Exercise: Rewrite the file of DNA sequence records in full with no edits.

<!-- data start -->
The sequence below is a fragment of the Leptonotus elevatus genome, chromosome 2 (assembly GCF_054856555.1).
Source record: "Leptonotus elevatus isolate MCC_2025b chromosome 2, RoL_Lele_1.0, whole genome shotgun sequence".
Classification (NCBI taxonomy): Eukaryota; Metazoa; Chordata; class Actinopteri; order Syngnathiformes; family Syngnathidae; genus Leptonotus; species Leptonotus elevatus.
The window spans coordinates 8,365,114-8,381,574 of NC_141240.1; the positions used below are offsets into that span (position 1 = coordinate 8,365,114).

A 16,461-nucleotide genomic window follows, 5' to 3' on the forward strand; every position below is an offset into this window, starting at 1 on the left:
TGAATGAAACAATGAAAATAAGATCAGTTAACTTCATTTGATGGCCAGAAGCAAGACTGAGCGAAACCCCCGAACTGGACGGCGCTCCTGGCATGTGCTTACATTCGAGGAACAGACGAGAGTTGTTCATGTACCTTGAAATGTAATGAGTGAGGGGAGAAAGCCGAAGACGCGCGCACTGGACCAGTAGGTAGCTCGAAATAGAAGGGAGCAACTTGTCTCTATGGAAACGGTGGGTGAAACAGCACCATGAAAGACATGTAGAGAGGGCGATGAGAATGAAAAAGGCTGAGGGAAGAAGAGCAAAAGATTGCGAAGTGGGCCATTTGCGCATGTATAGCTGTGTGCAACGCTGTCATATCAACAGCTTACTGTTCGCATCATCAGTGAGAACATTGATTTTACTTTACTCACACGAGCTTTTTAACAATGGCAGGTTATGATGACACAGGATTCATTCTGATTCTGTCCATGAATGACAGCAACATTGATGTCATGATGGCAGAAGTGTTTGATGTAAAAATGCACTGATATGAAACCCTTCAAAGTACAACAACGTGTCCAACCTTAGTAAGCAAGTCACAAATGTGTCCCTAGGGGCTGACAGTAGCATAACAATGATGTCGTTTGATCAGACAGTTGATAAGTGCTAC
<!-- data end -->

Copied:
The sequence below is a fragment of the Leptonotus elevatus genome, chromosome 2 (assembly GCF_054856555.1).
Source record: "Leptonotus elevatus isolate MCC_2025b chromosome 2, RoL_Lele_1.0, whole genome shotgun sequence".
Classification (NCBI taxonomy): Eukaryota; Metazoa; Chordata; class Actinopteri; order Syngnathiformes; family Syngnathidae; genus Leptonotus; species Leptonotus elevatus.
The window spans coordinates 8,365,114-8,381,574 of NC_141240.1; the positions used below are offsets into that span (position 1 = coordinate 8,365,114).

A 16,461-nucleotide genomic window follows, 5' to 3' on the forward strand; every position below is an offset into this window, starting at 1 on the left:
TGAATGAAACAATGAAAATAAGATCAGTTAACTTCATTTGATGGCCAGAAGCAAGACTGAGCGAAACCCCCGAACTGGACGGCGCTCCTGGCATGTGCTTACATTCGAGGAACAGACGAGAGTTGTTCATGTACCTTGAAATGTAATGAGTGAGGGGAGAAAGCCGAAGACGCGCGCACTGGACCAGTAGGTAGCTCGAAATAGAAGGGAGCAACTTGTCTCTATGGAAACGGTGGGTGAAACAGCACCATGAAAGACATGTAGAGAGGGCGATGAGAATGAAAAAGGCTGAGGGAAGAAGAGCAAAAGATTGCGAAGTGGGCCATTTGCGCATGTATAGCTGTGTGCAACGCTGTCATATCAACAGCTTACTGTTCGCATCATCAGTGAGAACATTGATTTTACTTTACTCACACGAGCTTTTTAACAATGGCAGGTTATGATGACACAGGATTCATTCTGATTCTGTCCATGAATGACAGCAACATTGATGTCATGATGGCAGAAGTGTTTGATGTAAAAATGCACTGATATGAAACCCTTCAAAGTACAACAACGTGTCCAACCTTAGTAAGCAAGTCACAAATGTGTCCCTAGGGGCTGACAGTAGCATAACAATGATGTCGTTTGATCAGACAGTTGATAAGTGCTAC